I have driven enough cars on ice ponds to have a good feel for it. Most of my driving was done with a 1974 Datsun pickup with a clutch. You simply start in low and give it just enough gas to not break free, sensing that point with engine tone. The breakaway spot is sensed by mashing and letting up on the accelerator pedal. You must deliberately and continuously cause a breakaway condition every two or three seconds so that you know how hard you can push it. You work on up through the gears, shifting higher as soon as possible. Higher gears are better because the wheels will not break away as easily. The maximum acceleration will be at a torque just below breakaway. I drove a K-Whopper cab over with a 21 speed Spicer for awhile. It is all in that sweet spot.


On snowy roads you have reduced friction (duh!) which translates to reduced available traction on the driving wheels. Driving in 1st gear is a bad idea, because with just a little extra throttle you can exceed traction (due to the torque multiplication on the wheels). Driving in 5th gear is a bad idea also, because you have to maintain higher speeds (>35 mph typically) for the engine not to stall. So the answer is in-between.

In order to maintain control of the car and dampen the gas pedal response as much as possible, I would recommend driving in whatever gear keeps the engine happy at about 2000-2500 rpm (gas engines, lower for diesels).

The trick is keep the momentum going on slopes (no acceleration / deceleration ) and brake early before you start cornering. Do *not trail brake (apply brakes and steering at the same time). If you feel the driving wheels spinning let go of the gas slowly and wait for the car to settle.


After the edit Lets get some nomenclature out of the way. Tire radius is $R$, total gear ratio is $\gamma$ such that the engine rotational speed $\omega_E$ is a function of tire speed $\omega_E = \gamma \omega_T$ and the vehicle speed is $v=\omega_T R$. The maximum traction (force) applied on the car allowed by friction is $F_{max}=\mu\, m_T\, g$ where $m_T$ is the total mass supported by the driving wheels ($m_T = m_{car}$ for AWD, and $m_T = 0.6 m_{car}$ for typical FWD).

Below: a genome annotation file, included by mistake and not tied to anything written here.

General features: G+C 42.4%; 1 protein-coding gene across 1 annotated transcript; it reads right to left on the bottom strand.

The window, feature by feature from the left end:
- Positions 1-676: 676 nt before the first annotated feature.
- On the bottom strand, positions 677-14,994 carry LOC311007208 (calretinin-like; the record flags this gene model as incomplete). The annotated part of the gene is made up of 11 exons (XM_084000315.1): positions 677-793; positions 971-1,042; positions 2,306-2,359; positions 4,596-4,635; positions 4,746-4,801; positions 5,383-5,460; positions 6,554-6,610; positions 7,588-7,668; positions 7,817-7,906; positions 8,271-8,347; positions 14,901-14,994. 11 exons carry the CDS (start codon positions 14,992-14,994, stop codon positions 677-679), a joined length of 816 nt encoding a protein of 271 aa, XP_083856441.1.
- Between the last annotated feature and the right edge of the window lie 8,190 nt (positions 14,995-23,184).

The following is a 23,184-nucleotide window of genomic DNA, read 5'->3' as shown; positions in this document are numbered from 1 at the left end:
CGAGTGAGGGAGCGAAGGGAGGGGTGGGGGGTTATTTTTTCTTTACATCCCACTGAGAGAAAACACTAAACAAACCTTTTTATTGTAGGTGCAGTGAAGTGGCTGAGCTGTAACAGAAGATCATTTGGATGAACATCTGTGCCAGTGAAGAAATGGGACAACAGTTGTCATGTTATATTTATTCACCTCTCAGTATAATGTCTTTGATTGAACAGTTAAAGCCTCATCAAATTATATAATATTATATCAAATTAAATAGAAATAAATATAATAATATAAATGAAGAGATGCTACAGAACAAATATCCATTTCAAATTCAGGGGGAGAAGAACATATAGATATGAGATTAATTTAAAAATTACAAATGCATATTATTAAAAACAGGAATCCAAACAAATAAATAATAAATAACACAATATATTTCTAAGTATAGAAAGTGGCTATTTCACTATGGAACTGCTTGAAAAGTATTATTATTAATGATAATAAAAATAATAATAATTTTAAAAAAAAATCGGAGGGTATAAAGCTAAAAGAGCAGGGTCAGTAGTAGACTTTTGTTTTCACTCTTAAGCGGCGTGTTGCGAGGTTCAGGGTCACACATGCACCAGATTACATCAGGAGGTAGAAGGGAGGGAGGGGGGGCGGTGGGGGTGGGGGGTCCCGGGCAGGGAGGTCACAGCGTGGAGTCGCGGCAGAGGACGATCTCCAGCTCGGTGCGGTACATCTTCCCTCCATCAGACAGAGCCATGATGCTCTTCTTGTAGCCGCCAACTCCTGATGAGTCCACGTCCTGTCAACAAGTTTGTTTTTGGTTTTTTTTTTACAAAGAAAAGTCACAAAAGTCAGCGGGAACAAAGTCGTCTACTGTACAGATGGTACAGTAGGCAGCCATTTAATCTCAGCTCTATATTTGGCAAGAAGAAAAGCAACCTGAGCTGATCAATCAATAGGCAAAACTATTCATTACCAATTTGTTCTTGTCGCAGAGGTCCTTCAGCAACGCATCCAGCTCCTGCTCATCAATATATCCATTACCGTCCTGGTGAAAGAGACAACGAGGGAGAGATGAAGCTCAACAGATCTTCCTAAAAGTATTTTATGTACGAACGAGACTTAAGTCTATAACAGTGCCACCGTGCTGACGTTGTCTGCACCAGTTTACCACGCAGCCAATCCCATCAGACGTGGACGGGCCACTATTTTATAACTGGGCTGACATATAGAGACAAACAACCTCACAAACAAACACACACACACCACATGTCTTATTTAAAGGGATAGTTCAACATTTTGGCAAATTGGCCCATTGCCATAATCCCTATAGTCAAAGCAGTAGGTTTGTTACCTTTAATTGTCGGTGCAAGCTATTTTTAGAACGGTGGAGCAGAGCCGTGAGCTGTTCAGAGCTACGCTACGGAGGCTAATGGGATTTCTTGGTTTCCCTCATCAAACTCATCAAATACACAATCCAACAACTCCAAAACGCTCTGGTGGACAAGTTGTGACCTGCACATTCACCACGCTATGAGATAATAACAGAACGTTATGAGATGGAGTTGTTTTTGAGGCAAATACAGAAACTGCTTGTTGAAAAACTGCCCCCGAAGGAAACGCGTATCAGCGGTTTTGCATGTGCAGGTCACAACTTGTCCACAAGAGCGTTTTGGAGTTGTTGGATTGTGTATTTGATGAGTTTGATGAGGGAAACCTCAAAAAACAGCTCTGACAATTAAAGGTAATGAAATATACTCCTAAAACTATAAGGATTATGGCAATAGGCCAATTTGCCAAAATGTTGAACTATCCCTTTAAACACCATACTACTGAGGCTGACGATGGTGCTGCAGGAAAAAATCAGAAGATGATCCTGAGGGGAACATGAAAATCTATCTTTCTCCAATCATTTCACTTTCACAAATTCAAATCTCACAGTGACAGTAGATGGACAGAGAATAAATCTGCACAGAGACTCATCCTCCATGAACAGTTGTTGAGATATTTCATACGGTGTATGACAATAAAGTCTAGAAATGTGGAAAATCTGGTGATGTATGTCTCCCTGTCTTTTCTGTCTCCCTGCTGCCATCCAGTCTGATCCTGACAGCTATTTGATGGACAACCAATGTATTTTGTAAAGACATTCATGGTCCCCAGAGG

So at any given car speed $v$ the engine speed is $\omega_E = \gamma\, \frac{v}{R}$ while the engine is making $T$ torque. The torque at the wheels is $T_{wheel} = \gamma\, T$ with forward thrust of $F = \gamma \frac{T}{R}$.

Check that power is conserved through the gears, $F\,v = T\,\omega_E$.

If thrust is equal traction, then $F=F_{max}$ or $ \gamma \frac{T}{R} = \mu\, m_T\, g $ which is solved for torque as $T =\mu \dfrac{m_T\,g\,R}{\gamma}$.

So the more friction, mass, or tire radius you have the more torque you can apply. The more gear ratio you have the less torque. Note that with this notation 1st gear has the highest $\gamma$. This is found by multiplying the final drive ratio (like 3.2:1) to the first gear ratio (like 3.75:1).

It all makes sense.

NOTE: the reason I went to trouble to establish the engine speed first is because typically the max. available torque is a function of engine speed. Also the max. engine speeds limits what is the lowest gear available at any speed.


The issue is that the available friction coefficient is highest when the tire is not sliding. Once it starts sliding, it has friction, but less than when it was not. For example, once the tire starts sliding, the heat of sliding friction melts a thin layer of water, which acts as a lubricant.

The advantage of using a higher gear is it is not quite as easy to break the friction. You don't want your wheels spinning or sliding, even a little.

Ignorance of this is comical in a city like Atlanta, where people are so proud of their muscle-cars. They get a couple inches of snow, and suddenly everybody's in the ditch.